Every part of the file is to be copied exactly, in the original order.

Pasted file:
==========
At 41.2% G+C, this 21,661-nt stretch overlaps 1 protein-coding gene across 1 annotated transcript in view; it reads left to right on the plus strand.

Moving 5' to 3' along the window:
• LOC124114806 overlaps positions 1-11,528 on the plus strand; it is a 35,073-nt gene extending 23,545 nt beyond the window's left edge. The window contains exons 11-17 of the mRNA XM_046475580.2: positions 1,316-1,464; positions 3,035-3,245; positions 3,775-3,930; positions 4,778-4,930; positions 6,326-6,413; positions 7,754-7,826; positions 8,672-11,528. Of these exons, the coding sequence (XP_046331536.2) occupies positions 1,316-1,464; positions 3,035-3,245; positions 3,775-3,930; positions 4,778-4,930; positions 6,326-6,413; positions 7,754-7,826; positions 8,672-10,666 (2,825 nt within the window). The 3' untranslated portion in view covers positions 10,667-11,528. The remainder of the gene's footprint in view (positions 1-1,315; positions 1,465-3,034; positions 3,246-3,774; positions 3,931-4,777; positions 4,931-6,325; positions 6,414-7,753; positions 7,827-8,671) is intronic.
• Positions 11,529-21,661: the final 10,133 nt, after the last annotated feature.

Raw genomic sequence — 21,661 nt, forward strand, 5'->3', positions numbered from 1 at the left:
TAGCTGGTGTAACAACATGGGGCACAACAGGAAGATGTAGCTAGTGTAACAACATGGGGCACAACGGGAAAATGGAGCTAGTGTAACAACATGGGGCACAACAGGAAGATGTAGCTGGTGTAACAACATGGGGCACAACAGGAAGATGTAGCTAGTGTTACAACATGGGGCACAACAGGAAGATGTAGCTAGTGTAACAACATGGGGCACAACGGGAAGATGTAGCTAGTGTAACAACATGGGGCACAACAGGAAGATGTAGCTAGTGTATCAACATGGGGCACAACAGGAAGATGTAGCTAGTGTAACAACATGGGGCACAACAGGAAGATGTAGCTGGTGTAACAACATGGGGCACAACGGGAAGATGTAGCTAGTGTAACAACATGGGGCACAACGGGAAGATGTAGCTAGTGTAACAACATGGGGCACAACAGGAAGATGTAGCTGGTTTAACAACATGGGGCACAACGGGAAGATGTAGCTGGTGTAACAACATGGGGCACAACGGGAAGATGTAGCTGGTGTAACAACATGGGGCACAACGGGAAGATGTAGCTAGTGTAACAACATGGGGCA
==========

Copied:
At 41.2% G+C, this 21,661-nt stretch overlaps 1 protein-coding gene across 1 annotated transcript in view; it reads left to right on the plus strand.

Moving 5' to 3' along the window:
• LOC124114806 overlaps positions 1-11,528 on the plus strand; it is a 35,073-nt gene extending 23,545 nt beyond the window's left edge. The window contains exons 11-17 of the mRNA XM_046475580.2: positions 1,316-1,464; positions 3,035-3,245; positions 3,775-3,930; positions 4,778-4,930; positions 6,326-6,413; positions 7,754-7,826; positions 8,672-11,528. Of these exons, the coding sequence (XP_046331536.2) occupies positions 1,316-1,464; positions 3,035-3,245; positions 3,775-3,930; positions 4,778-4,930; positions 6,326-6,413; positions 7,754-7,826; positions 8,672-10,666 (2,825 nt within the window). The 3' untranslated portion in view covers positions 10,667-11,528. The remainder of the gene's footprint in view (positions 1-1,315; positions 1,465-3,034; positions 3,246-3,774; positions 3,931-4,777; positions 4,931-6,325; positions 6,414-7,753; positions 7,827-8,671) is intronic.
• Positions 11,529-21,661: the final 10,133 nt, after the last annotated feature.

Raw genomic sequence — 21,661 nt, forward strand, 5'->3', positions numbered from 1 at the left:
TAGCTGGTGTAACAACATGGGGCACAACAGGAAGATGTAGCTAGTGTAACAACATGGGGCACAACGGGAAAATGGAGCTAGTGTAACAACATGGGGCACAACAGGAAGATGTAGCTGGTGTAACAACATGGGGCACAACAGGAAGATGTAGCTAGTGTTACAACATGGGGCACAACAGGAAGATGTAGCTAGTGTAACAACATGGGGCACAACGGGAAGATGTAGCTAGTGTAACAACATGGGGCACAACAGGAAGATGTAGCTAGTGTATCAACATGGGGCACAACAGGAAGATGTAGCTAGTGTAACAACATGGGGCACAACAGGAAGATGTAGCTGGTGTAACAACATGGGGCACAACGGGAAGATGTAGCTAGTGTAACAACATGGGGCACAACGGGAAGATGTAGCTAGTGTAACAACATGGGGCACAACAGGAAGATGTAGCTGGTTTAACAACATGGGGCACAACGGGAAGATGTAGCTGGTGTAACAACATGGGGCACAACGGGAAGATGTAGCTGGTGTAACAACATGGGGCACAACGGGAAGATGTAGCTAGTGTAACAACATGGGGCA